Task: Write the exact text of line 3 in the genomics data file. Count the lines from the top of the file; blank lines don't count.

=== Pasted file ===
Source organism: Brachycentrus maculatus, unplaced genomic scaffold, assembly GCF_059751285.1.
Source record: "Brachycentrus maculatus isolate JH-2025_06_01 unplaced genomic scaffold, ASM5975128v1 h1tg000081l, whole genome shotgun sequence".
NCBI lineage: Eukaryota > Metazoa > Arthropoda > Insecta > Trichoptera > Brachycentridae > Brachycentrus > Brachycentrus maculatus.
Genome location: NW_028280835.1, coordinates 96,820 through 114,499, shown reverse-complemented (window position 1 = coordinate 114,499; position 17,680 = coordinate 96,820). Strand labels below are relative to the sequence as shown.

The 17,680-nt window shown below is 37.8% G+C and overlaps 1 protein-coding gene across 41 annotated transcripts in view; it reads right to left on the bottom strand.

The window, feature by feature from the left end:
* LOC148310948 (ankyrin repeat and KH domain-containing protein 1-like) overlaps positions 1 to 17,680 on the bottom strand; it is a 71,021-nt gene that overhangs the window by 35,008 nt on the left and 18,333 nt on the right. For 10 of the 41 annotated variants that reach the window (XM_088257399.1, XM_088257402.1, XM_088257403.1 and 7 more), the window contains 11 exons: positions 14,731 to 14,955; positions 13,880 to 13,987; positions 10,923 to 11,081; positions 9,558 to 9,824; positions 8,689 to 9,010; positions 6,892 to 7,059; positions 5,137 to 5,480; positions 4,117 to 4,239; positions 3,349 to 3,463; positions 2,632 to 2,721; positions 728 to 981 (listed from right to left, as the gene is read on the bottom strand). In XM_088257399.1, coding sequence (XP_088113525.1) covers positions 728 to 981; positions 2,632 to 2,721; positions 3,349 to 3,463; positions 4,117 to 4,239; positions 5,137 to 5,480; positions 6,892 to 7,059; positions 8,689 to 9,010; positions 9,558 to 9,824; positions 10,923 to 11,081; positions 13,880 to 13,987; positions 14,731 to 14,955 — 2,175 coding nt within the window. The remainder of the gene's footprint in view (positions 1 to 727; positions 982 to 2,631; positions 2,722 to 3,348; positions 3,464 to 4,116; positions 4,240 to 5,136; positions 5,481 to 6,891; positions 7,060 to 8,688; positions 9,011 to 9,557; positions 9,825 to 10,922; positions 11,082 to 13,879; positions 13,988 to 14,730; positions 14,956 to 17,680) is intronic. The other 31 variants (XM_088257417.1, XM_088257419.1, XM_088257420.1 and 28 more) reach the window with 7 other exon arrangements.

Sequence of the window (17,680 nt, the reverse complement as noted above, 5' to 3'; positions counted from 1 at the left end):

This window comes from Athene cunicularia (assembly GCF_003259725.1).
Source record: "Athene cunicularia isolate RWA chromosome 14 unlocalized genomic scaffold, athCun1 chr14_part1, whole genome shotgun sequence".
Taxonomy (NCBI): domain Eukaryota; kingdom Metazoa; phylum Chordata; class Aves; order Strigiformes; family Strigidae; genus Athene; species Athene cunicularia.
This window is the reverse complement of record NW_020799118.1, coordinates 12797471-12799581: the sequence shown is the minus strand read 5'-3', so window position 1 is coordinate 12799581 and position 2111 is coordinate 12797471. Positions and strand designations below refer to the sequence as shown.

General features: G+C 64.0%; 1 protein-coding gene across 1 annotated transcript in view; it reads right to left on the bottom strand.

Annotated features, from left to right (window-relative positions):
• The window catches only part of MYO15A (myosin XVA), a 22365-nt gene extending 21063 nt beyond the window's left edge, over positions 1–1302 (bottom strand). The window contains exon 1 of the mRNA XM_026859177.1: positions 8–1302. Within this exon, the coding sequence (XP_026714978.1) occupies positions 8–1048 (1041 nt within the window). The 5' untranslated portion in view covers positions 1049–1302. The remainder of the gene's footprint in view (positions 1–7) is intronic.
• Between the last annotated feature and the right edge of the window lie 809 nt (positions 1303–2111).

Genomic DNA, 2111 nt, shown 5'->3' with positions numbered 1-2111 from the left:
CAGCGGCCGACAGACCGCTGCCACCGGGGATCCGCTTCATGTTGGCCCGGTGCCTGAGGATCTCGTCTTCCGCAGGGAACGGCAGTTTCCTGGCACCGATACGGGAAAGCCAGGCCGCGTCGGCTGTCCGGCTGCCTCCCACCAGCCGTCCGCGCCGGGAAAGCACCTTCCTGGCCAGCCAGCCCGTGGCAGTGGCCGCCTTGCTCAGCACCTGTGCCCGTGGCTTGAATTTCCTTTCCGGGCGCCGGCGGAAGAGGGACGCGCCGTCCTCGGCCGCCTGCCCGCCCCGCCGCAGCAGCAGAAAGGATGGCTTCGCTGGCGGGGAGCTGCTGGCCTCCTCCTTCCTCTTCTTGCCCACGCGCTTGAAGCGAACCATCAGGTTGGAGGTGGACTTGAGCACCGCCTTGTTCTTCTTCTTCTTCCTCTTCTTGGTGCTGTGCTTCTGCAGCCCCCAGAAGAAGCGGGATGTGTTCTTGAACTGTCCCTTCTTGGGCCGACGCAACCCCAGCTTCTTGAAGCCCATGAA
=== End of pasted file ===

NCBI lineage: Eukaryota > Metazoa > Arthropoda > Insecta > Trichoptera > Brachycentridae > Brachycentrus > Brachycentrus maculatus.